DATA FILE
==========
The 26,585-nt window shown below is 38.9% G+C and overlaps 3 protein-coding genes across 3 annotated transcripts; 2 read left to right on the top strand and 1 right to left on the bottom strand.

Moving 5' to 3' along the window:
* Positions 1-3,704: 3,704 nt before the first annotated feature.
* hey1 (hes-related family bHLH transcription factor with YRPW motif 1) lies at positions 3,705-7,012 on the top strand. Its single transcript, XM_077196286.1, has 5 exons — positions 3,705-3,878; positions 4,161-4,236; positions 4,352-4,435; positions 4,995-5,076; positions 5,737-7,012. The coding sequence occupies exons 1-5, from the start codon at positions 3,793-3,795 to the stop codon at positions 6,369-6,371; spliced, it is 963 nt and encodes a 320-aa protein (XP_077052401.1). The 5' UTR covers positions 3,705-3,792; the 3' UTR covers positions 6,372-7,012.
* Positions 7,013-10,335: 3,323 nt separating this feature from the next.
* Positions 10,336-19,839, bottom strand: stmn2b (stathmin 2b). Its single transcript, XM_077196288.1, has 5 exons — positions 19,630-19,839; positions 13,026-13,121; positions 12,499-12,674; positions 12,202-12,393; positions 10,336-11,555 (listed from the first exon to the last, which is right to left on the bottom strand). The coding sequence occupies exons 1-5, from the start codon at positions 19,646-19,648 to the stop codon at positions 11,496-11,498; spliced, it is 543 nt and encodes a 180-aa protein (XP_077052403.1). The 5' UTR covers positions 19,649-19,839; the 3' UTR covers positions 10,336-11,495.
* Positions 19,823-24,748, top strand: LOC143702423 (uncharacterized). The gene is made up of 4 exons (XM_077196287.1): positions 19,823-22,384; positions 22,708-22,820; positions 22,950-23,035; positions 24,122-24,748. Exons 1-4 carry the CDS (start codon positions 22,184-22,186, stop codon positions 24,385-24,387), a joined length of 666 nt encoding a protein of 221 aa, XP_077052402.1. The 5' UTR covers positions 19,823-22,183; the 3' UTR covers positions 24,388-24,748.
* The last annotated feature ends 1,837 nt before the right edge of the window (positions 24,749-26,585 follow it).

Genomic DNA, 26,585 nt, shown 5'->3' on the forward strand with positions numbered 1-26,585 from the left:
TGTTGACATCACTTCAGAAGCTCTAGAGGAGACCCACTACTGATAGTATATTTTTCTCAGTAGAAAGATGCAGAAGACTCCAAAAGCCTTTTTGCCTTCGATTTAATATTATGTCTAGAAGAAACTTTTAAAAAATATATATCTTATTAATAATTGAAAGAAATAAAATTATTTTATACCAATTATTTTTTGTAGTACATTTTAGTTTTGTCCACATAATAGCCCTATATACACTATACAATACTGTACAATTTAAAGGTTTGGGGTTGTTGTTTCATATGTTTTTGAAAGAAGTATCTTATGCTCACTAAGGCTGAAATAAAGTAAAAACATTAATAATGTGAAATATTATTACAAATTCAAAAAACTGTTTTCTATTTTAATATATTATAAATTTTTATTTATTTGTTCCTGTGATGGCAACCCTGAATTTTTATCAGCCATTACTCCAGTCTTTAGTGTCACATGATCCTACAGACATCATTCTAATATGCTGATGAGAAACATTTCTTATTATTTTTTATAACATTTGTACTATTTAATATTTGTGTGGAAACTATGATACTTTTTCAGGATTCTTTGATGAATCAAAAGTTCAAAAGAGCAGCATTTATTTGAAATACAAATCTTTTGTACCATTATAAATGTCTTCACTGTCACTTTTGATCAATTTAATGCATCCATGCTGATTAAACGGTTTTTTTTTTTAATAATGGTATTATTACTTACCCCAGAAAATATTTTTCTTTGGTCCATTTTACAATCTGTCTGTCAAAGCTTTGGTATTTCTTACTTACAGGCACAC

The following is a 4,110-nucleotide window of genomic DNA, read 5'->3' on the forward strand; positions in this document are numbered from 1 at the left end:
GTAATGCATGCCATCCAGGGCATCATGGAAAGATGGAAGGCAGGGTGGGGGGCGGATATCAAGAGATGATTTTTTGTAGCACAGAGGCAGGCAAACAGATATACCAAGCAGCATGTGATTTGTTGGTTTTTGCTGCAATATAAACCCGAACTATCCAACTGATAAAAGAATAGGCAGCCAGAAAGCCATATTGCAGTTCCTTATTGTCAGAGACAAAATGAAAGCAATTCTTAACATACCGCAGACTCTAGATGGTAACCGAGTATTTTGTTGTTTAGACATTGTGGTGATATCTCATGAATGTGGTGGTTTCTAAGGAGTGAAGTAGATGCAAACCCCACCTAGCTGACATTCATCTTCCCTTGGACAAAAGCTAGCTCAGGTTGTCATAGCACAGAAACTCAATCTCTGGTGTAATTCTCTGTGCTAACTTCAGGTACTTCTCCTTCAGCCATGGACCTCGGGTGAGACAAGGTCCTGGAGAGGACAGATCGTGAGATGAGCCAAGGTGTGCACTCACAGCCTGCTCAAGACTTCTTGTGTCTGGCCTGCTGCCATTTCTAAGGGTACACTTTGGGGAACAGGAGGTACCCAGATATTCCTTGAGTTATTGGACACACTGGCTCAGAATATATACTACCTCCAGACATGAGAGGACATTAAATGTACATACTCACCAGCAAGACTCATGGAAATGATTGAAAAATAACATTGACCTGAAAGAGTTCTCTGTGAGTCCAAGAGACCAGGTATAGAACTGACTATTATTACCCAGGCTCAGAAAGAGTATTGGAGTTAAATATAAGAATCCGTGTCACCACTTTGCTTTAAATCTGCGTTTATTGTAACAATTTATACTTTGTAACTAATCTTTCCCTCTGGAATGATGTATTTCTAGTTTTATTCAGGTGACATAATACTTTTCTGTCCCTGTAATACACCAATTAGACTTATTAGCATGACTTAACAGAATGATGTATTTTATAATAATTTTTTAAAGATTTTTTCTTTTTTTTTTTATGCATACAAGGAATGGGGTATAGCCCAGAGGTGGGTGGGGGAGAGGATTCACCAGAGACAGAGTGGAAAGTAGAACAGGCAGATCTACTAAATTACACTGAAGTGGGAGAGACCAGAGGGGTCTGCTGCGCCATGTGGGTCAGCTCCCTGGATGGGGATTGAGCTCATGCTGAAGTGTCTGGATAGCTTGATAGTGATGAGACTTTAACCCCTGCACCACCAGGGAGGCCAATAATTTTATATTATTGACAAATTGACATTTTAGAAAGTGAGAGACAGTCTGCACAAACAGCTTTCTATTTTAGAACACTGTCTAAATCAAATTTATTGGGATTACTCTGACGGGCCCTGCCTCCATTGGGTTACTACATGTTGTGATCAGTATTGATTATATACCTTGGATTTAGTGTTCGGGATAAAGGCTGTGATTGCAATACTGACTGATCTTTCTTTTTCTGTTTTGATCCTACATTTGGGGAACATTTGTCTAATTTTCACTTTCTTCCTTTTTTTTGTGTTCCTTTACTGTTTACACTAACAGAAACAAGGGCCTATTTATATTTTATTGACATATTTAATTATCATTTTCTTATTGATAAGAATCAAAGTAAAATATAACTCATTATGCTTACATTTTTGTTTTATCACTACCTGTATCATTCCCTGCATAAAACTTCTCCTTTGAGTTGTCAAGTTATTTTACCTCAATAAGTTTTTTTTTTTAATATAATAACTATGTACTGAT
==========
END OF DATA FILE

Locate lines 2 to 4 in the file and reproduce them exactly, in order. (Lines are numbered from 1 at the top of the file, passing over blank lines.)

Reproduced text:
Moving 5' to 3' along the window:
* Positions 1-3,704: 3,704 nt before the first annotated feature.
* hey1 (hes-related family bHLH transcription factor with YRPW motif 1) lies at positions 3,705-7,012 on the top strand. Its single transcript, XM_077196286.1, has 5 exons — positions 3,705-3,878; positions 4,161-4,236; positions 4,352-4,435; positions 4,995-5,076; positions 5,737-7,012. The coding sequence occupies exons 1-5, from the start codon at positions 3,793-3,795 to the stop codon at positions 6,369-6,371; spliced, it is 963 nt and encodes a 320-aa protein (XP_077052401.1). The 5' UTR covers positions 3,705-3,792; the 3' UTR covers positions 6,372-7,012.